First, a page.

“New solutions and fresh ways of seeing a problem do not typically come from worrying, especially chronic worry. Instead of coming up with solutions to these potential problems, worriers typically simply ruminate on the danger itself, immersing themselves in a low-key way in the dread associated with it while staying in the same rut of thought.”
Daniel Goleman: Emotional Intelligence
Here’s another paradox: you most need to think creatively when what you are doing now isn’t working. As Goleman points out, it’s hard to think creatively when you are worrying. But it is precisely when your world has turned upside down that you are most likely to sink into chronic worry, and obsess about the potential dire consequences that might come about because your world is upside down.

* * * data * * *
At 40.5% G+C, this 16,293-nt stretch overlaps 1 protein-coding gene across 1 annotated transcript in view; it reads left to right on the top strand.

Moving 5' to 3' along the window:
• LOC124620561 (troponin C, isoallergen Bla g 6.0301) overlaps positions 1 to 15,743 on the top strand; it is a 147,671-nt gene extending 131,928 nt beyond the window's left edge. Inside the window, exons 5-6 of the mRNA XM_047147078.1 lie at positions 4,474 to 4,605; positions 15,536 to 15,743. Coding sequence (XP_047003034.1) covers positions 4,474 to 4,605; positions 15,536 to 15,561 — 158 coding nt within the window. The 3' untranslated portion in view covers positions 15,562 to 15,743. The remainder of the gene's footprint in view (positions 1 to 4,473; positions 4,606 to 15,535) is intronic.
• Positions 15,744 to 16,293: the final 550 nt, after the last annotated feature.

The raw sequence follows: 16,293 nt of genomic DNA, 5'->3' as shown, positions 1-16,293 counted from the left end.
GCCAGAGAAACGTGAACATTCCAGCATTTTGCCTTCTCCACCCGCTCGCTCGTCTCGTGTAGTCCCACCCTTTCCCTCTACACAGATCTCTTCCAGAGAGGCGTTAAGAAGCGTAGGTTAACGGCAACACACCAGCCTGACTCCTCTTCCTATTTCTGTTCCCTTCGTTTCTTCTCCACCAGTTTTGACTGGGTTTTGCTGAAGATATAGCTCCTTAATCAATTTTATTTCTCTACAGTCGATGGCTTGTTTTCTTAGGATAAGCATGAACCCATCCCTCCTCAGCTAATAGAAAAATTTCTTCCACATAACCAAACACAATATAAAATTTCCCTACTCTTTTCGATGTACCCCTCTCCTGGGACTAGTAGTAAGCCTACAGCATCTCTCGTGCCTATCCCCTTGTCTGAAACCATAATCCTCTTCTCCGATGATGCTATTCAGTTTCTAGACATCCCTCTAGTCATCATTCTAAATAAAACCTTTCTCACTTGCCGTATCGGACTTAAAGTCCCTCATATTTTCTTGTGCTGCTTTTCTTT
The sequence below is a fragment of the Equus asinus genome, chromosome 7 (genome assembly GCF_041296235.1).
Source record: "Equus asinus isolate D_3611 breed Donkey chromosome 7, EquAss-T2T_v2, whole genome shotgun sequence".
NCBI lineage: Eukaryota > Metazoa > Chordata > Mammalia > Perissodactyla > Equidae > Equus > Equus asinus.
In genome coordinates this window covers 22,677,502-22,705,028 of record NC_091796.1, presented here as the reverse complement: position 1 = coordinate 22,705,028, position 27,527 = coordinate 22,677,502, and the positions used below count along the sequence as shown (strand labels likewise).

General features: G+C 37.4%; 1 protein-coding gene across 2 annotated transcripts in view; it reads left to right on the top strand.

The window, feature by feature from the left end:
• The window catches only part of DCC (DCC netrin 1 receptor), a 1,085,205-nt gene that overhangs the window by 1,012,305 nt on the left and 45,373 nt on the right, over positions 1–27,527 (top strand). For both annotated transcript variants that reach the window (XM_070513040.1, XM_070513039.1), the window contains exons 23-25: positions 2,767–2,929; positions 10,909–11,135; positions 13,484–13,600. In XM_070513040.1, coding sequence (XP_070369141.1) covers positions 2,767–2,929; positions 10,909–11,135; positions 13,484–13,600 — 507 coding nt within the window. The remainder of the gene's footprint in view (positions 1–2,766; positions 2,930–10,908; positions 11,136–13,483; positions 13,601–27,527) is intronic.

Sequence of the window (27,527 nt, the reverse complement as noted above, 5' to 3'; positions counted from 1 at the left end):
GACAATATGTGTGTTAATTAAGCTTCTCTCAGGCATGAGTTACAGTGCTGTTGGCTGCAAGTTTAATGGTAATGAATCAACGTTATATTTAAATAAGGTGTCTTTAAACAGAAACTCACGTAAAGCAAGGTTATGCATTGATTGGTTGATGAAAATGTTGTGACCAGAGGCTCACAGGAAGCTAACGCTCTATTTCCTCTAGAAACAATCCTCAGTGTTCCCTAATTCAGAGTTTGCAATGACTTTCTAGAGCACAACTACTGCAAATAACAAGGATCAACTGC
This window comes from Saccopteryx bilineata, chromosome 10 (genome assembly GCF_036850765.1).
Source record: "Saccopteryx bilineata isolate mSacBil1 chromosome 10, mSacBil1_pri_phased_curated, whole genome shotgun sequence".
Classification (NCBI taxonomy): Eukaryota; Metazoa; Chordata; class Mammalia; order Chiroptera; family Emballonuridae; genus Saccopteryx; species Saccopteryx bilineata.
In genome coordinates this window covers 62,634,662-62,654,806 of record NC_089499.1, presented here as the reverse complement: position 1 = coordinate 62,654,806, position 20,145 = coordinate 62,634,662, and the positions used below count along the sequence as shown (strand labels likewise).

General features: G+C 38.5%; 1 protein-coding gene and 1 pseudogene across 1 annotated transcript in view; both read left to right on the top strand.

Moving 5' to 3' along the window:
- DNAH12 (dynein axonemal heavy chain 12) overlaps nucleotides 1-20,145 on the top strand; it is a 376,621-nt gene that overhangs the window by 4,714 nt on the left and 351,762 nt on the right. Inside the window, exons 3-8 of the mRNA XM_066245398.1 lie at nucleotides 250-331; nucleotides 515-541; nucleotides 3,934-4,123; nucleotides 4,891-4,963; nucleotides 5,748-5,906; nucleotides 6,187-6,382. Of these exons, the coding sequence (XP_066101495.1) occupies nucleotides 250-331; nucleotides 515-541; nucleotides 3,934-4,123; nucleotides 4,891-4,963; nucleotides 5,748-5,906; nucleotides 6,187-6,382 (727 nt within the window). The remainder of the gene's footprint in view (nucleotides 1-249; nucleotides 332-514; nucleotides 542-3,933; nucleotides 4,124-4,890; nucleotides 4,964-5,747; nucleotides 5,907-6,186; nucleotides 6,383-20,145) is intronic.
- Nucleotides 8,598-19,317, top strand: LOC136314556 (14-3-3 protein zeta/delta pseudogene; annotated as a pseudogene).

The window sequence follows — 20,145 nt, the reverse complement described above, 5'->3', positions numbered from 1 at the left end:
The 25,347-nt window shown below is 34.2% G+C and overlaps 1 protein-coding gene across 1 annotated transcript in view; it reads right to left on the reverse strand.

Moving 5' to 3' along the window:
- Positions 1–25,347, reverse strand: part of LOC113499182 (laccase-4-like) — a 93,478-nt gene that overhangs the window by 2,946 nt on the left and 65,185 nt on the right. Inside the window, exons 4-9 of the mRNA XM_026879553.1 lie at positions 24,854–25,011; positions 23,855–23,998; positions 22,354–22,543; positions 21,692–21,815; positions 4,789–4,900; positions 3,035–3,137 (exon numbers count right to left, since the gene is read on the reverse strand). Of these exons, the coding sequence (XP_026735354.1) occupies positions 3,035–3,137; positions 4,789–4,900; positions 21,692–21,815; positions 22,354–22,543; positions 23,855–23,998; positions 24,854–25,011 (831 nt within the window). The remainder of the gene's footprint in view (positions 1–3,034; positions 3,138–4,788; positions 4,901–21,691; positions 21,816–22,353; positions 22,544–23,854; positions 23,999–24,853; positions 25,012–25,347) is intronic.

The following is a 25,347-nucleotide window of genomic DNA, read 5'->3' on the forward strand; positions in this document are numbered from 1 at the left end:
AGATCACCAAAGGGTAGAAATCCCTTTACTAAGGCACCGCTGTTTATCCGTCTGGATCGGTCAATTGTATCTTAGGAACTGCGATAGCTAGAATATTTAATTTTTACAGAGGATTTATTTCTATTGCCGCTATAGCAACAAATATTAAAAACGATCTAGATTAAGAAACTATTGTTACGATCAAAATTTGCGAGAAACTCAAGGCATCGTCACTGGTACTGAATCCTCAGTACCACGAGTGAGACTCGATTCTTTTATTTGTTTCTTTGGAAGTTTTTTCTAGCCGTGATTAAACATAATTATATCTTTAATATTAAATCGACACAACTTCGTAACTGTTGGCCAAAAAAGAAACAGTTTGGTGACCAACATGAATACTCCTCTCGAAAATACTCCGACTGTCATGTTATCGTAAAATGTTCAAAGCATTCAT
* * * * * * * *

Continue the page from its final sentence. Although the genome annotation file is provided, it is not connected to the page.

It’s been said that worry is like paying interest on a debt you might not even owe. I think of worry as abuse of the God-given gift of imagination – it’s imagining bad things that you don’t want to have happen.
Action and faith are the one-two punch for dealing with chronic worry. Define the problem you are worrying about as clearly and specifically as you possibly can and take action to deal with that problem. Then have faith that those actions will, all in good time, bring about the necessary results. Repeat the process as necessary.
Action and faith are the one-two punch for dealing with chronic worry